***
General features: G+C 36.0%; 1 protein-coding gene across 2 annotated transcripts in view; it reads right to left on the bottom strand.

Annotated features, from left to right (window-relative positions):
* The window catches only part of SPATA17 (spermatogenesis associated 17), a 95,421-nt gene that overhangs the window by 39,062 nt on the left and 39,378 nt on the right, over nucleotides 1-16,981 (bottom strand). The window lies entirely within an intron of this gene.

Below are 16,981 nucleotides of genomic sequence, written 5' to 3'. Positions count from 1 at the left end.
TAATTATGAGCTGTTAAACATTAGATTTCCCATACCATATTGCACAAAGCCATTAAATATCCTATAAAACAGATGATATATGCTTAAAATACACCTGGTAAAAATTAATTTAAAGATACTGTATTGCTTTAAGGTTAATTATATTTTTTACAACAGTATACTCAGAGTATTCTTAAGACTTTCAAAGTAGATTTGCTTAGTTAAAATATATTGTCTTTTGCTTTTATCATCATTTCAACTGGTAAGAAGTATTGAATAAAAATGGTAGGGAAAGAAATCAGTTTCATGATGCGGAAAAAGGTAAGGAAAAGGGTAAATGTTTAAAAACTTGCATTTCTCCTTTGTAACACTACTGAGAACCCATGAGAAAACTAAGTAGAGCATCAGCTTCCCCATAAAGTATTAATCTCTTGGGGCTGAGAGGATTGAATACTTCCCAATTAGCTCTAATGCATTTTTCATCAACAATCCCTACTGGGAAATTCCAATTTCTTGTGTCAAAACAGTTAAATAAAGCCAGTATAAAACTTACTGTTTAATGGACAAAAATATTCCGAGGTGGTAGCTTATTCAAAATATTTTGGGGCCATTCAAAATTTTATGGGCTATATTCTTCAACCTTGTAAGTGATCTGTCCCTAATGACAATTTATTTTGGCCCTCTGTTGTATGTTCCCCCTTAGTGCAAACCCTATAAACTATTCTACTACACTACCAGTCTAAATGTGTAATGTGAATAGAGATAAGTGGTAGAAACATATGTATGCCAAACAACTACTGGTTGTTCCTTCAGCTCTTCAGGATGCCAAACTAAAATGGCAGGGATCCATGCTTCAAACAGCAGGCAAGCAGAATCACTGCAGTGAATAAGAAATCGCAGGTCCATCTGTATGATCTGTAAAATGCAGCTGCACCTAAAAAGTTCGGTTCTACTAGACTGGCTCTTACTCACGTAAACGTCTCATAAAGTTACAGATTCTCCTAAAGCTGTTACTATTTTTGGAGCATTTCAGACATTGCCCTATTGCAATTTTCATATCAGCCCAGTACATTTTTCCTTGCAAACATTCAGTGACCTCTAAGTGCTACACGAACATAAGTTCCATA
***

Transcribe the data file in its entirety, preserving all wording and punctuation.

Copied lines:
General features: G+C 36.0%; 1 protein-coding gene across 2 annotated transcripts in view; it reads right to left on the bottom strand.

Annotated features, from left to right (window-relative positions):
* The window catches only part of SPATA17 (spermatogenesis associated 17), a 95,421-nt gene that overhangs the window by 39,062 nt on the left and 39,378 nt on the right, over nucleotides 1-16,981 (bottom strand). The window lies entirely within an intron of this gene.

Below are 16,981 nucleotides of genomic sequence, written 5' to 3'. Positions count from 1 at the left end.
TAATTATGAGCTGTTAAACATTAGATTTCCCATACCATATTGCACAAAGCCATTAAATATCCTATAAAACAGATGATATATGCTTAAAATACACCTGGTAAAAATTAATTTAAAGATACTGTATTGCTTTAAGGTTAATTATATTTTTTACAACAGTATACTCAGAGTATTCTTAAGACTTTCAAAGTAGATTTGCTTAGTTAAAATATATTGTCTTTTGCTTTTATCATCATTTCAACTGGTAAGAAGTATTGAATAAAAATGGTAGGGAAAGAAATCAGTTTCATGATGCGGAAAAAGGTAAGGAAAAGGGTAAATGTTTAAAAACTTGCATTTCTCCTTTGTAACACTACTGAGAACCCATGAGAAAACTAAGTAGAGCATCAGCTTCCCCATAAAGTATTAATCTCTTGGGGCTGAGAGGATTGAATACTTCCCAATTAGCTCTAATGCATTTTTCATCAACAATCCCTACTGGGAAATTCCAATTTCTTGTGTCAAAACAGTTAAATAAAGCCAGTATAAAACTTACTGTTTAATGGACAAAAATATTCCGAGGTGGTAGCTTATTCAAAATATTTTGGGGCCATTCAAAATTTTATGGGCTATATTCTTCAACCTTGTAAGTGATCTGTCCCTAATGACAATTTATTTTGGCCCTCTGTTGTATGTTCCCCCTTAGTGCAAACCCTATAAACTATTCTACTACACTACCAGTCTAAATGTGTAATGTGAATAGAGATAAGTGGTAGAAACATATGTATGCCAAACAACTACTGGTTGTTCCTTCAGCTCTTCAGGATGCCAAACTAAAATGGCAGGGATCCATGCTTCAAACAGCAGGCAAGCAGAATCACTGCAGTGAATAAGAAATCGCAGGTCCATCTGTATGATCTGTAAAATGCAGCTGCACCTAAAAAGTTCGGTTCTACTAGACTGGCTCTTACTCACGTAAACGTCTCATAAAGTTACAGATTCTCCTAAAGCTGTTACTATTTTTGGAGCATTTCAGACATTGCCCTATTGCAATTTTCATATCAGCCCAGTACATTTTTCCTTGCAAACATTCAGTGACCTCTAAGTGCTACACGAACATAAGTTCCATA